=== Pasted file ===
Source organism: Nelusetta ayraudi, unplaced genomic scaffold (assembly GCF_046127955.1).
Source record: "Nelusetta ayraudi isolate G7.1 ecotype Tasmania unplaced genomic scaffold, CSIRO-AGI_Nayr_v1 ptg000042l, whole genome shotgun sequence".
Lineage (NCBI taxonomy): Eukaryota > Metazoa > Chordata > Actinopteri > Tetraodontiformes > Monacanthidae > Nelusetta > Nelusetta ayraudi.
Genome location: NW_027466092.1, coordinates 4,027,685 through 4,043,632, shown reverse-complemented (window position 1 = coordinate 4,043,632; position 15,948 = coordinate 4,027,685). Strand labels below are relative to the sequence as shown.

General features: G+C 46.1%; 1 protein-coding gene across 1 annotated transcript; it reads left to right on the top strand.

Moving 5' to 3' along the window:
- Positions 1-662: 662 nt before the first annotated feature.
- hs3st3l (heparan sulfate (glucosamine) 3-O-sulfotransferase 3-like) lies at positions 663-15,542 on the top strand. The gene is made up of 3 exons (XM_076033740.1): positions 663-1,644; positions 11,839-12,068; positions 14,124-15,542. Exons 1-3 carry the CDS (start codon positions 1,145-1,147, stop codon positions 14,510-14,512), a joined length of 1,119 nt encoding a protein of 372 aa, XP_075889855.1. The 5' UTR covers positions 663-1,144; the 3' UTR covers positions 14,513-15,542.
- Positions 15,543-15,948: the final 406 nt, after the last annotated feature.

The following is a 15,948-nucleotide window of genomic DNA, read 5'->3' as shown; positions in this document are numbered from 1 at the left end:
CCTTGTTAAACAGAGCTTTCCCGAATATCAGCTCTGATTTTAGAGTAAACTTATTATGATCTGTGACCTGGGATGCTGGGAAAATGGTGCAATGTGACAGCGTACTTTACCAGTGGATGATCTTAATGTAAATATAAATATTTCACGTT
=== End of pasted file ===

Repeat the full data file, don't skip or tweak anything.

Source organism: Nelusetta ayraudi, unplaced genomic scaffold (assembly GCF_046127955.1).
Source record: "Nelusetta ayraudi isolate G7.1 ecotype Tasmania unplaced genomic scaffold, CSIRO-AGI_Nayr_v1 ptg000042l, whole genome shotgun sequence".
Lineage (NCBI taxonomy): Eukaryota > Metazoa > Chordata > Actinopteri > Tetraodontiformes > Monacanthidae > Nelusetta > Nelusetta ayraudi.
Genome location: NW_027466092.1, coordinates 4,027,685 through 4,043,632, shown reverse-complemented (window position 1 = coordinate 4,043,632; position 15,948 = coordinate 4,027,685). Strand labels below are relative to the sequence as shown.

General features: G+C 46.1%; 1 protein-coding gene across 1 annotated transcript; it reads left to right on the top strand.

Moving 5' to 3' along the window:
- Positions 1-662: 662 nt before the first annotated feature.
- hs3st3l (heparan sulfate (glucosamine) 3-O-sulfotransferase 3-like) lies at positions 663-15,542 on the top strand. The gene is made up of 3 exons (XM_076033740.1): positions 663-1,644; positions 11,839-12,068; positions 14,124-15,542. Exons 1-3 carry the CDS (start codon positions 1,145-1,147, stop codon positions 14,510-14,512), a joined length of 1,119 nt encoding a protein of 372 aa, XP_075889855.1. The 5' UTR covers positions 663-1,144; the 3' UTR covers positions 14,513-15,542.
- Positions 15,543-15,948: the final 406 nt, after the last annotated feature.

The following is a 15,948-nucleotide window of genomic DNA, read 5'->3' as shown; positions in this document are numbered from 1 at the left end:
CCTTGTTAAACAGAGCTTTCCCGAATATCAGCTCTGATTTTAGAGTAAACTTATTATGATCTGTGACCTGGGATGCTGGGAAAATGGTGCAATGTGACAGCGTACTTTACCAGTGGATGATCTTAATGTAAATATAAATATTTCACGTT